Legal Challenges to Pot Expungement

Possessing Pot in NJ

How much weed is legal to possess in New Jersey?

Unless a person possesses a medical permit and patronizes a licensed Alternate Treatment Center, no amount of Marijuana is legal to possess in the State of New Jersey. If a person is caught with anywhere from 0 to 50 grams of Marijuana, they are guilty of a disorderly person offense.

Zero? So you can be arrested for possession and not even have marijuana on you?

Yes. Evidence of possession includes resin on a smoking pipe, seeds or residue in a container, or any similar proof that the suspect had possession of or used marijuana. Many times, police will add a drug paraphernalia charge for any “specialized” tools related to drug use, even if that special tool is something legal to possess on its own, like cigarette paper or a digital scale.

Separate from the double possession charges (drug and paraphernalia) many marijuana arrests include the charge of possession of drugs in a motor vehicle. This separate offense is a traffic violation and will trigger an automatic license suspension. Suspension for two years is mandatory if convicted.

If you do get charged with possession, the record can be expunged after a few years, right?

It depends. Currently, expungement is only possible for minor (less than 50g) possession of marijuana. Anything more, even just one gram over, and it can never be expunged. If New Jersey chooses to decriminalize marijuana, clearing the records of thousands of New Jersey residents whose only criminal history involved smoking a blunt will be a brave new world of, completely uncharted legal territory.

Under current NJ law, many marijuana convictions are ineligible for expungement. Expungement can happen once, and it may only apply to one felony and three disorderly person judgments or four disorderly person judgments.

What could expungements look like after decriminalization?

If the state follows the Colorado model of decriminalization, it will open up all marijuana offenses besides distribution to expungement. This will place the burden on citizens to have their record cleared. Prior offenders will need to file a petition for expungement, just like they do now. The only difference would be the expanded range of expungeable offenses.

State Assemblywoman Annette Quijano’s proposal, currently under review by the Assembly Judiciary Committee, would present more radical changes to the expungement process. It would be more like San Francisco’s model, automatically expunging the records of simple possession and downgrading felony marijuana charges to a misdemeanor.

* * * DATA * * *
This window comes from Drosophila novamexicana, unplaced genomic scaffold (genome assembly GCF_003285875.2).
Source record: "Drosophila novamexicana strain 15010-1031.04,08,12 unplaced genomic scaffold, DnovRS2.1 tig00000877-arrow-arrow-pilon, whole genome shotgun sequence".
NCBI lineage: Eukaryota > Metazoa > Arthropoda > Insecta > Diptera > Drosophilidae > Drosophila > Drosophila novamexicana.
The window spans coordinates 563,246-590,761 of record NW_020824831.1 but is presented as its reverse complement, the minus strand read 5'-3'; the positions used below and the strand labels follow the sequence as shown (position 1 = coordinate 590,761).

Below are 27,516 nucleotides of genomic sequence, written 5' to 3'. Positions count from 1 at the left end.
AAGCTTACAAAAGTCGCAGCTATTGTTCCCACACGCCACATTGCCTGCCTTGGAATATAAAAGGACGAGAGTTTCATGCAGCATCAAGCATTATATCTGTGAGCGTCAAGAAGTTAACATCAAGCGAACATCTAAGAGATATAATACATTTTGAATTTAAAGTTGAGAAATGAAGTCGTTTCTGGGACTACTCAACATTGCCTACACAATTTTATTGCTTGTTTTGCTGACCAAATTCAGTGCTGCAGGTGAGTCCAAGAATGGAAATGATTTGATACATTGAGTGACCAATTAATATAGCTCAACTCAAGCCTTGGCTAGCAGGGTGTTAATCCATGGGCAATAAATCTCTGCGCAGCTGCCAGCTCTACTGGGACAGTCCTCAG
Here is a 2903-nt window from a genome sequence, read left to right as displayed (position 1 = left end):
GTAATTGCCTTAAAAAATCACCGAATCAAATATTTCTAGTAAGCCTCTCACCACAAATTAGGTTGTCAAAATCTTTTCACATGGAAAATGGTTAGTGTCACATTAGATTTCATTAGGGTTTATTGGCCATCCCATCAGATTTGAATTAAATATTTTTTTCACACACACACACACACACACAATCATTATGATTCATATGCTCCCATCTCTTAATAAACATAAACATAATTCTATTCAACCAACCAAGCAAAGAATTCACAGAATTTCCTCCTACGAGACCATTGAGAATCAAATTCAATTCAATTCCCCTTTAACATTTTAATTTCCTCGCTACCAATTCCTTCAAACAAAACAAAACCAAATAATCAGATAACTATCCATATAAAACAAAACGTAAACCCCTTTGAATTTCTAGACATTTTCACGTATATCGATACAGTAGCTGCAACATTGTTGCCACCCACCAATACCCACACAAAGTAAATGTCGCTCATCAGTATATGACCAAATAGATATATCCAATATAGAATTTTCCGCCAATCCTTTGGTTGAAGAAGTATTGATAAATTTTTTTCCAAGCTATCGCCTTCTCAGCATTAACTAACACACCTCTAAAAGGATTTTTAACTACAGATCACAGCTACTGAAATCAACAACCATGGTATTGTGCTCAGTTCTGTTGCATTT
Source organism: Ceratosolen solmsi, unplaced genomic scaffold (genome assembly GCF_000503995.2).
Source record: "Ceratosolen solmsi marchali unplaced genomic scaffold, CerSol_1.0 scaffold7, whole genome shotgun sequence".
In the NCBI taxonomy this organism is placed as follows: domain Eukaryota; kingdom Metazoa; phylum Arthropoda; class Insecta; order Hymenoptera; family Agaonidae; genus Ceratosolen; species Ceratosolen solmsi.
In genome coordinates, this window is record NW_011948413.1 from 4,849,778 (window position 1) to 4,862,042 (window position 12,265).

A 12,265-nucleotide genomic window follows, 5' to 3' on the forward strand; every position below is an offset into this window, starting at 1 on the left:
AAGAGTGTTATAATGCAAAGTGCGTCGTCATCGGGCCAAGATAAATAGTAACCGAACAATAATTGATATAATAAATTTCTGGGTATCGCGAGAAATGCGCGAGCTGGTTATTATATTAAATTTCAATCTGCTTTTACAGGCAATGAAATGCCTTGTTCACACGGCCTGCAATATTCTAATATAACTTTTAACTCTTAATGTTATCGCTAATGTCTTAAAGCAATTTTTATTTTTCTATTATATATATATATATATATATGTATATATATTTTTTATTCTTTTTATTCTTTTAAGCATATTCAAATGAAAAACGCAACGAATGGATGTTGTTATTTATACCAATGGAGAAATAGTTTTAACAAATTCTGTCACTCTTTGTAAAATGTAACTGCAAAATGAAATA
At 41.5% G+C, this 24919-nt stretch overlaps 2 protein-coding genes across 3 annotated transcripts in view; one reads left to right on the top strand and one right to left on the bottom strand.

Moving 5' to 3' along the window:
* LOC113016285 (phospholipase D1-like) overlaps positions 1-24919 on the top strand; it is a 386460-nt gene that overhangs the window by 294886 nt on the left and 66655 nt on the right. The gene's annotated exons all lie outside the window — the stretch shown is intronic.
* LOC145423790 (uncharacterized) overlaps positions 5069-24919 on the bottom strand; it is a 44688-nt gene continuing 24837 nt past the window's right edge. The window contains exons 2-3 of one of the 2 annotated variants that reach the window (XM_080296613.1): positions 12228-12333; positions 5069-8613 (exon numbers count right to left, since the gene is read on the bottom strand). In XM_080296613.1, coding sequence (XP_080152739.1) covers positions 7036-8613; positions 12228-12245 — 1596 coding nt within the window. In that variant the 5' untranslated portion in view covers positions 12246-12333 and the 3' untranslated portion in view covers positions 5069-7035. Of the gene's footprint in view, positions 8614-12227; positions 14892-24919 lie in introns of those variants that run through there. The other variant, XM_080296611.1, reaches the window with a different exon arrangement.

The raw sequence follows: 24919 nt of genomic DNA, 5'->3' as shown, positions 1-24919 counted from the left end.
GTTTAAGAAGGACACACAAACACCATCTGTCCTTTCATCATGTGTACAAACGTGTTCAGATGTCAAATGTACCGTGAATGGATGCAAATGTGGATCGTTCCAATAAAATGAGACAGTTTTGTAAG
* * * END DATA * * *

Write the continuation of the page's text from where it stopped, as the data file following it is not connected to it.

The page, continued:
Any algorithm would likely miss some records, and there would need to be a manual process for these. But an automatic process would reduce the burden on citizens, especially those who can’t afford an expungement even if they became eligible.

Expungement Legislation is Pending in the State Assembly

Public discussions over Assemblywoman Quijano’s proposed bill A-3620 have exposed the challenges of an automatic expungement bill There was little argument over the intent of the bill. Both conservative and liberal lawmakers agree that, should marijuana be legalized, those arrested for simply possessing it before the laws changed should have their records cleared of criminal convictions. The hearing, with talks from community organizers and legal activists, revealed the administrative challenge of finding and expunging Marijuana-related convictions.

One major hurdle is actually finding the conviction records. There is no single charge for marijuana-related offenses. Possession of fewer than 50 grams is a common charge, but paraphernalia charges or other disorderly or criminal offenses are often tacked on by the arresting authority. Nor is their a single central registry of marijuana-related offenses as there are with DUI or Child Abuse. Records needed for normal expungements are spread across every municipality and state agency.

Besides the administrative challenge, there is the legal challenge of enabling expungements. Will those currently under arrest or prosecution have their charges dropped? Expungements  So if the marijuana charge is part of a broader case, will the whole case be expunged, or would the charge just stand?

Even if Assemblywoman Quijano’s bill passes with amendments to reflect legal and administrative challenges, it is impossible for the State Assembly to anticipate what unique circumstances such legislation might encounter. It will ultimately be the work of expungement lawyers, legal advocates, and the New Jersey Judiciary to create precedent governing how these expungements will proceed.

Lawyers on the cutting edge of New Jersey Criminal Law are already preparing for client’s legal needs following marijuana legalization. For questions about marijuana laws and criminal defense in the Garden State, contact the law office of Ken Aita.